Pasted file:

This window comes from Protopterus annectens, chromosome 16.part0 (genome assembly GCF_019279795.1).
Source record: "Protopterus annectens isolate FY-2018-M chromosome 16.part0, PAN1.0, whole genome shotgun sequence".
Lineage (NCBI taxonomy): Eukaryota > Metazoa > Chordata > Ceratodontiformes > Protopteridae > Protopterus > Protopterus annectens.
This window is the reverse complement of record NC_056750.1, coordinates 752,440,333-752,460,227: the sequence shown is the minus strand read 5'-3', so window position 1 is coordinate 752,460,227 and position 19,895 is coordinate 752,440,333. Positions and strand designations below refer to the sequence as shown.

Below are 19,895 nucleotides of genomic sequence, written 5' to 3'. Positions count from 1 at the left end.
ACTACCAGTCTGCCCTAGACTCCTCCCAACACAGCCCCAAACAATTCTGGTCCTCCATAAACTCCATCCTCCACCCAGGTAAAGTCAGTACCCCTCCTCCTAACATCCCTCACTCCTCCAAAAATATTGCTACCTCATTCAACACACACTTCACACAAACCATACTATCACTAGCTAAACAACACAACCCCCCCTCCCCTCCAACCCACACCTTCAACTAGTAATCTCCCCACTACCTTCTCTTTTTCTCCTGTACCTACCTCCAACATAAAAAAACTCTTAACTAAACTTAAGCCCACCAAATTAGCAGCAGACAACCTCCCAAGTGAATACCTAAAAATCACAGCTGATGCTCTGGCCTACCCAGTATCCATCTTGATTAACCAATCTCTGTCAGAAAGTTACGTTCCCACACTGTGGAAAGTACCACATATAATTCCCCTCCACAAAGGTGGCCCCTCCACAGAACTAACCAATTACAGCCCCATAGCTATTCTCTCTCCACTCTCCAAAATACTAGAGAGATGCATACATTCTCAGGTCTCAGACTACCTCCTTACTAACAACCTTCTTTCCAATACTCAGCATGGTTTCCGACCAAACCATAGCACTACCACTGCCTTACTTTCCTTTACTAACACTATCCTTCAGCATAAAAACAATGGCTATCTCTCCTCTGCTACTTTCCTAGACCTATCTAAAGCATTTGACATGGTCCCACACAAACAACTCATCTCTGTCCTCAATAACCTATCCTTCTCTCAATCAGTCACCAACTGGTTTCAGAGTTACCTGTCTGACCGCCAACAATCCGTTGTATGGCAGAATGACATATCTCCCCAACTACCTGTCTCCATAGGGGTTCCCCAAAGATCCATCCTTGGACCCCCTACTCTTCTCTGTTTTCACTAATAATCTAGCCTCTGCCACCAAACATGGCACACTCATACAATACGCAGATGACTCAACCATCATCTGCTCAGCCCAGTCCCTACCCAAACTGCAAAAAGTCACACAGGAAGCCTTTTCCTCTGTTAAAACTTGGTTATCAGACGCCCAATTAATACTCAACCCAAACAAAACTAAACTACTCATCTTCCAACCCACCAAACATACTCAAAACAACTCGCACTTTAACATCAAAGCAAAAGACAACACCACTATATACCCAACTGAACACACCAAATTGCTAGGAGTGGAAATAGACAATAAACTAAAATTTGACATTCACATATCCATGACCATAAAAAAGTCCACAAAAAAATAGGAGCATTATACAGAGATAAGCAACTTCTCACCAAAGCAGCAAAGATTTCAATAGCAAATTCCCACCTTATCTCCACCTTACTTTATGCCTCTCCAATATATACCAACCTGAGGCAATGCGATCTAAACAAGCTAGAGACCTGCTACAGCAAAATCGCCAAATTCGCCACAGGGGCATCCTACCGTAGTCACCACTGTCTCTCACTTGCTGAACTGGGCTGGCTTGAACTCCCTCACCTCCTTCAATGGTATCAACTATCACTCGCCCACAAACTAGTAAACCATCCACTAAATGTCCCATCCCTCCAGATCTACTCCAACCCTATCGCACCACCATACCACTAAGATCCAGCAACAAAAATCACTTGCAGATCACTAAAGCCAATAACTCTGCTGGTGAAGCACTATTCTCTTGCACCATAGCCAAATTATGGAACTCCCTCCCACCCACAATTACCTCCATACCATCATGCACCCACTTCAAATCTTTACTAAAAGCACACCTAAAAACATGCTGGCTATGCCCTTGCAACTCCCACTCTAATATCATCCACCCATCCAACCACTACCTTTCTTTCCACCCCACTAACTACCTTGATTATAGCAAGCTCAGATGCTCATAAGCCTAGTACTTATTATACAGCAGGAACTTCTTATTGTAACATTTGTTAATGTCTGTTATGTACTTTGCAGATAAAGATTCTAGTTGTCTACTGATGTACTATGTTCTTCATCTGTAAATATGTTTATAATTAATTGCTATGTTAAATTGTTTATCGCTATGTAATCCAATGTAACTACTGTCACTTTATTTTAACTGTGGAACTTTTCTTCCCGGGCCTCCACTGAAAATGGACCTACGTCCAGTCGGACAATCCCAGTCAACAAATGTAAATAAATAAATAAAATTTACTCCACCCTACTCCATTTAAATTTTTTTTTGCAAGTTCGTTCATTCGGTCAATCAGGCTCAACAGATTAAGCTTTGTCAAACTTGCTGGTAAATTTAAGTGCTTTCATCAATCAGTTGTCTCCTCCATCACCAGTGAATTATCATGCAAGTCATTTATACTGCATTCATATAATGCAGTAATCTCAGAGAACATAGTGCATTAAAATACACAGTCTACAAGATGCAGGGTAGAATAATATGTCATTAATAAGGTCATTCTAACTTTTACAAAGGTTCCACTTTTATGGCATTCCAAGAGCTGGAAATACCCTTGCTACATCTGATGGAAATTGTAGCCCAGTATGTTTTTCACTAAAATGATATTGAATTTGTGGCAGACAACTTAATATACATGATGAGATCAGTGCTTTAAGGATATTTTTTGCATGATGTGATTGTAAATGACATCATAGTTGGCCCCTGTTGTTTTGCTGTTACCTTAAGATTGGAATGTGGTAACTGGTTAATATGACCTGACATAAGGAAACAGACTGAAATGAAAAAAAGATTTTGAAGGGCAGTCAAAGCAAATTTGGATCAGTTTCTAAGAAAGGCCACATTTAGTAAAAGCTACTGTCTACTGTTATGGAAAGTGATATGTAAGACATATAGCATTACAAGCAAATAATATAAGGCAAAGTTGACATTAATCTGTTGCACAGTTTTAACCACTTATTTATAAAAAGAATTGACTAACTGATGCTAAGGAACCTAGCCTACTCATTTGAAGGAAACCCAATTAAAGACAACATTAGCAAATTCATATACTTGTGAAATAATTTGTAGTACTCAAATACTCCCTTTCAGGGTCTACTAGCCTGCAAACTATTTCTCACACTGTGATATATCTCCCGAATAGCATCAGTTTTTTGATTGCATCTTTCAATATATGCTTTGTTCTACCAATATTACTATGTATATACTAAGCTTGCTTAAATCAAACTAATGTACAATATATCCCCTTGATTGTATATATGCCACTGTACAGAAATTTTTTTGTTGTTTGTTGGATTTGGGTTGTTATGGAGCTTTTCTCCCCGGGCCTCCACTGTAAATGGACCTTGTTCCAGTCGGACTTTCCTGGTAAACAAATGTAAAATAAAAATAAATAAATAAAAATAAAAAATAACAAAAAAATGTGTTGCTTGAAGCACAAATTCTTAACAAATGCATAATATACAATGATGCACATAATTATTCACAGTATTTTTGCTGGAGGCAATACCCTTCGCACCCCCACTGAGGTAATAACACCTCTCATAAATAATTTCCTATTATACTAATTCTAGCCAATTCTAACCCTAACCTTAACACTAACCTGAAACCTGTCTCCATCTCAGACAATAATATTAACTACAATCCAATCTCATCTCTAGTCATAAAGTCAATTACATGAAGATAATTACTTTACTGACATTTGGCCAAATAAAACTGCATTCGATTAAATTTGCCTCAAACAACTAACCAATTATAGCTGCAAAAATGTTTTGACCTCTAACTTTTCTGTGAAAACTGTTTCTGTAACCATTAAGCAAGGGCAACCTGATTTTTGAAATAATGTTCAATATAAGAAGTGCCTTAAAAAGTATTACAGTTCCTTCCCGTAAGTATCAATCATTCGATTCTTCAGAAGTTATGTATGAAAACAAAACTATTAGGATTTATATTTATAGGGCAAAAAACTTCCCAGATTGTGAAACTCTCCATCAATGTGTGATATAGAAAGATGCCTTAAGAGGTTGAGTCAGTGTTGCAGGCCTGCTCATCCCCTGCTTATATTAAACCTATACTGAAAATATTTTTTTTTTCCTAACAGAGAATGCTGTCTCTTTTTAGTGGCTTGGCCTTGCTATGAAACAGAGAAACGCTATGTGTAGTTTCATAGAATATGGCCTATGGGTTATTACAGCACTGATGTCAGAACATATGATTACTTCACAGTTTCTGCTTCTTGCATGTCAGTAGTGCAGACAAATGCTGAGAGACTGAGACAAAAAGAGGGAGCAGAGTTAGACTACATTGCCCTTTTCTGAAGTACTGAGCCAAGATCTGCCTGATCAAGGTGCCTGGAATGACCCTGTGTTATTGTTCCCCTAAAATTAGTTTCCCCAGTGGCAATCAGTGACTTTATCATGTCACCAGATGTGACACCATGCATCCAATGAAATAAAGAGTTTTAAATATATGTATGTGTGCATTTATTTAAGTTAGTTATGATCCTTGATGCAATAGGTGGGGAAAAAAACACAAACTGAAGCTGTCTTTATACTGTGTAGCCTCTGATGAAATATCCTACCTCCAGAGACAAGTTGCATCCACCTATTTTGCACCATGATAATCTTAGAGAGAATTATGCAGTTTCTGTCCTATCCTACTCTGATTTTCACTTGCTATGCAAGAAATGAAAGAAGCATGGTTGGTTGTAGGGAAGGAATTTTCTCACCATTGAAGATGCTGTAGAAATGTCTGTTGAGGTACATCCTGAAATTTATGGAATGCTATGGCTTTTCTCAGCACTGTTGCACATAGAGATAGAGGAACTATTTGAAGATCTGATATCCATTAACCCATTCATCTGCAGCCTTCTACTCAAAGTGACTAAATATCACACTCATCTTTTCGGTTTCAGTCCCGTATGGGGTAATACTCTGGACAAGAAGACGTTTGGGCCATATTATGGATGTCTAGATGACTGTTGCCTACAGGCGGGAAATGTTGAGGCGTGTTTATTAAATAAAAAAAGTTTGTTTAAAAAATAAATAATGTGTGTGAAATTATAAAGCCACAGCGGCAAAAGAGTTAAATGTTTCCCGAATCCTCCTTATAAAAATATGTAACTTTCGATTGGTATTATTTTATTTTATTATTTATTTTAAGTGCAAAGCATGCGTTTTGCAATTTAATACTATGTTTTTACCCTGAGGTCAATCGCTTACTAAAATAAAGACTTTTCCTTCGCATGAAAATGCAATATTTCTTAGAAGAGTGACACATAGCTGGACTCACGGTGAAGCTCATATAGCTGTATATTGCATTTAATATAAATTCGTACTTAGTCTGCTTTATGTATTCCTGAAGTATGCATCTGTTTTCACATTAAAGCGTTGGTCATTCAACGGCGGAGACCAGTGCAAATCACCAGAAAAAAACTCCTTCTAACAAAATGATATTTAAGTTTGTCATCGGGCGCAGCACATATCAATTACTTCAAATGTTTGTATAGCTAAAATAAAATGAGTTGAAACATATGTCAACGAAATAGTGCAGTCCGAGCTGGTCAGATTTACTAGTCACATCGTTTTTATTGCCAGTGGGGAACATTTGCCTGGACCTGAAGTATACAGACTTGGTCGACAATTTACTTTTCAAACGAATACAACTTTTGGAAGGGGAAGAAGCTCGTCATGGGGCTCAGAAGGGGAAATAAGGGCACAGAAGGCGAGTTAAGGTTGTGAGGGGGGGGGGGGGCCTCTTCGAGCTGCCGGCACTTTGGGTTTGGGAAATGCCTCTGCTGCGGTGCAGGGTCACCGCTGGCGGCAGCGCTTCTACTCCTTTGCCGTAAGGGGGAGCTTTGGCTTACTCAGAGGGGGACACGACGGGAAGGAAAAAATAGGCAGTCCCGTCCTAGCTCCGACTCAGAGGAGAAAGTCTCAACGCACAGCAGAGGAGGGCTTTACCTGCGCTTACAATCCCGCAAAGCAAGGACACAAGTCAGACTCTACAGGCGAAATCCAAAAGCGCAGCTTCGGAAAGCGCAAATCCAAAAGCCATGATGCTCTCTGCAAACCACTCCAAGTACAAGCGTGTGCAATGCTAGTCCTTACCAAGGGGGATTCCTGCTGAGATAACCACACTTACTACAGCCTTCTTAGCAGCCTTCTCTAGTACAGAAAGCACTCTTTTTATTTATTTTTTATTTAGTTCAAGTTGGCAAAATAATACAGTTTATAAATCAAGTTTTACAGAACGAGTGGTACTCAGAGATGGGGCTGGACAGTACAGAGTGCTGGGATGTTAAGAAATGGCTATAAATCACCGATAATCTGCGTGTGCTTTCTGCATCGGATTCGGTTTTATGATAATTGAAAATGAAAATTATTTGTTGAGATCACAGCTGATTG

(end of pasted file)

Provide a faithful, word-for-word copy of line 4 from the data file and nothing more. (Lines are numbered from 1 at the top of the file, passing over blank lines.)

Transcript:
This window is the reverse complement of record NC_056750.1, coordinates 752,440,333-752,460,227: the sequence shown is the minus strand read 5'-3', so window position 1 is coordinate 752,460,227 and position 19,895 is coordinate 752,440,333. Positions and strand designations below refer to the sequence as shown.